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Bicycling in 1898

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Bicycling in 1898

Old 03-28-22, 10:25 AM
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nlerner
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Bicycling in 1898

Someone in my regional rando group posted this link:

https://www.gutenberg.org/files/5844...-h/58444-h.htm

Lots of hilarious opinion of the era. In keeping with a recent thread on tire savers, there's this:
Mr. Osborne of Brooklyn recently offered a carpet sweeper belted to the front wheel, which “will thrust aside small objects, such as nails, tacks, glass, sharp stones and the like, and leave a free path for the passage of the wheels of the bicycle.” This we respectfully refer to the Department of Street Cleaning.
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Old 03-28-22, 11:00 AM
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Now I really want a gas-powered lantern for my commuter bike!!!
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Old 03-28-22, 11:03 AM
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Ty!
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Old 03-28-22, 11:07 AM
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Originally Posted by RobertUI View Post
Now I really want a gas-powered lantern for my commuter bike!!!
Fun fact - Badger Brass mfg was co-founded by Orson Wells father
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Old 03-28-22, 11:30 AM
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Pretty sure Jan Heine plagarized a lot of this in his latest book.
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Old 03-28-22, 12:44 PM
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Originally Posted by gugie View Post
Pretty sure Jan Heine plagarized a lot of this in his latest book.
The crankiness has a bit more of a G. Petersen sound to me. It's an extended "blahg."
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Old 03-28-22, 01:48 PM
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Across Asia on a Bicycle by Thomas Gaskell Allen and William Lewis Sachtleben


https://www.gutenberg.org/ebooks/311...lcome_stranger
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Old 03-28-22, 05:05 PM
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Quite excellent nlerner . Good find!

People that think Bio-pace is weird need to have a gander at ^^.
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Old 03-29-22, 01:56 AM
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A big "Thanks!" for those links!
I am a real sucker for those types of stories, modern or "ancient".
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Old 03-29-22, 02:10 PM
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Browsing through this stuff really gives a feel for what was going on in the business! I had no idea that shaft drive versus chain drive was still a big debate, nor that there were so many versions of shaft drive available!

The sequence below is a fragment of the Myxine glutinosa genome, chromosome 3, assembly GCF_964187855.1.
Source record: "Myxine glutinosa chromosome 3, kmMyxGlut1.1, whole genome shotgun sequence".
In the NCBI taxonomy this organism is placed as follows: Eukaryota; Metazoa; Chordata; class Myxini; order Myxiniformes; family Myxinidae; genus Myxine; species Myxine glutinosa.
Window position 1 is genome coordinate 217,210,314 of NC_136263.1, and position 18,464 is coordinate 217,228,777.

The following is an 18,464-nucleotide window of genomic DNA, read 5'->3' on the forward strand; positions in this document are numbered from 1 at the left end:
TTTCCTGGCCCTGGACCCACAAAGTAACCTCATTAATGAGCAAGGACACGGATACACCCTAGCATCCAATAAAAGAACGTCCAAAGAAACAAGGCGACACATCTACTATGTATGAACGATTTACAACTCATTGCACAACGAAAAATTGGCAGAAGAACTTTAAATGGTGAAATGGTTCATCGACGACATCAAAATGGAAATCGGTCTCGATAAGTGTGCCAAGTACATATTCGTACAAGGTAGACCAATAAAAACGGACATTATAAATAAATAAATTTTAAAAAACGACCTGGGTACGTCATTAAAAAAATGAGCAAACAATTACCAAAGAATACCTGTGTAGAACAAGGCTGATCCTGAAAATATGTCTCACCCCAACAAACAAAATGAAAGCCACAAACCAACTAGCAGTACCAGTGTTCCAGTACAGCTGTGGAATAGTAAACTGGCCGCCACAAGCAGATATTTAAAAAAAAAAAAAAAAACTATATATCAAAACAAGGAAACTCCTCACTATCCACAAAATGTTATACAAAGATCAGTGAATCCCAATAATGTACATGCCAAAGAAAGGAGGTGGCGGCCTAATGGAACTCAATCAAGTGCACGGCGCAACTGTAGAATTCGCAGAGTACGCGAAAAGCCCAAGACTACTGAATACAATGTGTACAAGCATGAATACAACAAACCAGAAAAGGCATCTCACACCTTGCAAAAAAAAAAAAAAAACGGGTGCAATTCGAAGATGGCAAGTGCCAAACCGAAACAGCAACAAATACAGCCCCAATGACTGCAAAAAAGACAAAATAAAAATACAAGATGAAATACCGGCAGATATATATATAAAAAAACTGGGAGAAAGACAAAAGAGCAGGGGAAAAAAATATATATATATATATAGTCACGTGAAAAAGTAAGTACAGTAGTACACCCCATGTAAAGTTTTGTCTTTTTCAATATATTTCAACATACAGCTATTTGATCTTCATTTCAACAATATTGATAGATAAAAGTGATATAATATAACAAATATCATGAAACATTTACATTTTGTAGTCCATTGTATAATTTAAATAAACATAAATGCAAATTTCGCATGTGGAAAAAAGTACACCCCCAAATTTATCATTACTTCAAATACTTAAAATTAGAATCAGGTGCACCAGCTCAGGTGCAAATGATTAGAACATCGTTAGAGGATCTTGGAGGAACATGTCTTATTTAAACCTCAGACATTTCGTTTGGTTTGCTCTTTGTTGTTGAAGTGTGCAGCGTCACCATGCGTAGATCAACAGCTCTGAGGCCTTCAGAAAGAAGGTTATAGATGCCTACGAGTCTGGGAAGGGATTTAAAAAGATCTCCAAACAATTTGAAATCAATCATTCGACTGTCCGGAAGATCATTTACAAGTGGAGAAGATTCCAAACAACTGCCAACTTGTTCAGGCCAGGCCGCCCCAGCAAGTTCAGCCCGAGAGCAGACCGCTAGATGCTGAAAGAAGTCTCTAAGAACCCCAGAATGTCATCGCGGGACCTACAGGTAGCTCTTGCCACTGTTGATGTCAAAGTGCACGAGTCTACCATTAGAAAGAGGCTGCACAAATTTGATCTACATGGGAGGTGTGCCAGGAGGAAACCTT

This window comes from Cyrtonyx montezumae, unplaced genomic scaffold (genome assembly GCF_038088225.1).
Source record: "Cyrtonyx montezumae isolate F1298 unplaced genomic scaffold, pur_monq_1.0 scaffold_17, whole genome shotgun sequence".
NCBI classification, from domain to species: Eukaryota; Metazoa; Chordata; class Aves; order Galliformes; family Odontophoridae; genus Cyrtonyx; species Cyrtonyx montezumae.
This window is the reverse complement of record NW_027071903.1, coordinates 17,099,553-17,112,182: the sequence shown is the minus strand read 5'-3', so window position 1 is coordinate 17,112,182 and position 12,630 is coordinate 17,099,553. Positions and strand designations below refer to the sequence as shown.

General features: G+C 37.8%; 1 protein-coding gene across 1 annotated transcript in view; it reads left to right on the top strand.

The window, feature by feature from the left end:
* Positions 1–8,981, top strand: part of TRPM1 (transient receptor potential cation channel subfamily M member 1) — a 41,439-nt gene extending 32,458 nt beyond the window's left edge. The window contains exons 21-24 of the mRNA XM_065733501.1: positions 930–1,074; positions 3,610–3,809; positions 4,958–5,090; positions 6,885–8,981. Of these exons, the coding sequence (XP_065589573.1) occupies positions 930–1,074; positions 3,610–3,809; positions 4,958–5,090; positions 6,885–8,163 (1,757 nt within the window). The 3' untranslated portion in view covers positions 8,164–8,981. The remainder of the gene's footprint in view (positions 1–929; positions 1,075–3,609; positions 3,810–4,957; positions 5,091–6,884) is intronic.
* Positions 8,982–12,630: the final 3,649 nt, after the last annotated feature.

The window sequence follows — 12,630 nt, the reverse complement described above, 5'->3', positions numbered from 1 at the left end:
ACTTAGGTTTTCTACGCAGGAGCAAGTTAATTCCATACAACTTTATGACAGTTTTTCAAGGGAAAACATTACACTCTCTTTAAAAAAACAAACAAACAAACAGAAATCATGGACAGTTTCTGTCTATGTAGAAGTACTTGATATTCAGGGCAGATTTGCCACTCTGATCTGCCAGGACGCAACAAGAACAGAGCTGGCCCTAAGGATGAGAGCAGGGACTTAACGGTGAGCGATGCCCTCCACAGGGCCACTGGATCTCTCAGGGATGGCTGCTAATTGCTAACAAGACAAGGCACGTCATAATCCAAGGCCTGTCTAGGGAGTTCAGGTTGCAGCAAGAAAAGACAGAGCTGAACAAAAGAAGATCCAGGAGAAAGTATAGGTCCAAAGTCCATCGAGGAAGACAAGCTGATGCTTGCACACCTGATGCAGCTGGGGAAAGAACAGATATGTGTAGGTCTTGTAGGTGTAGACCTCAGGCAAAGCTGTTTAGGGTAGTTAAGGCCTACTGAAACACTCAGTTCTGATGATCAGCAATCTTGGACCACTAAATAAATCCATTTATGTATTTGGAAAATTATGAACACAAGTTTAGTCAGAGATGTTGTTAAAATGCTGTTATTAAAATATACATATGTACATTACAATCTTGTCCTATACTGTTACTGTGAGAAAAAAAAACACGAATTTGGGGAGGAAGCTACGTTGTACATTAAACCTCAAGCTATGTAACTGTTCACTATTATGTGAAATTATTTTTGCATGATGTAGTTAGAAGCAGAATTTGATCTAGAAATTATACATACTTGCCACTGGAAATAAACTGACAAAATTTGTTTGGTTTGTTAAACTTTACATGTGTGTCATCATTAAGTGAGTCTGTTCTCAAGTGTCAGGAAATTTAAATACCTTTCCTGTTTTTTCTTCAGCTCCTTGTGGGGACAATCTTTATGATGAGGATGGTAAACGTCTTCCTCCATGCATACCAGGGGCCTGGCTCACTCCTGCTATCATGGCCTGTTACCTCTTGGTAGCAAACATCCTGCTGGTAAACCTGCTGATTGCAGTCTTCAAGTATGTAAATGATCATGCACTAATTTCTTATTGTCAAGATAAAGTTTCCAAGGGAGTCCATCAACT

Another aspect is just a look at the culture and idioms. In the days of high wheel bikes, they were often just called "wheels". Hence the term wheelmen and such. Interesting that bikes are still called "wheels" after two same-sized wheels were the standard. I guess it takes a while to drop some conventions... and maybe I should quit calling my bikes "ten speeds"??

Honestly, this sort of thing can be a black hole for my time. When I was in college, I'd look for a quiet spot in the library to work on homework, and then get distracted by whatever books were nearby. One such book was a compilation of "Cycling" newsletters. These dated from the 1880's or so, and were titled "Cycling" so as to include trikes along with bikes. Fascinating reading! I recall one road test of rubber tires. These were the basic solid tires that had a wire core to attach them to the rim. You'd think that this sort of technological improvement would be appreciated, but the reviewer didn't like them.... they were slower than the steel rims. Nice to know that it's not just me that rebels against "unnecessary" technological changes.

Steve in Peoria
(I actually do still have one bike set up with just 10 speeds)
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Old 03-29-22, 05:36 PM
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I recently read the "Cycling through Asia" book. And one theme the students are constantly subjected to is, "you came from where?!?!" to "there is danger ahead". So I started googling those areas and fell into a wiki black hole about the craziness going on in western China 1870-80's. Those guys really shirted some dangerous areas.
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Old 03-30-22, 10:45 AM
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Looks like an opportunity to repost this photo of my great grandmother's bike club. She is second from right.

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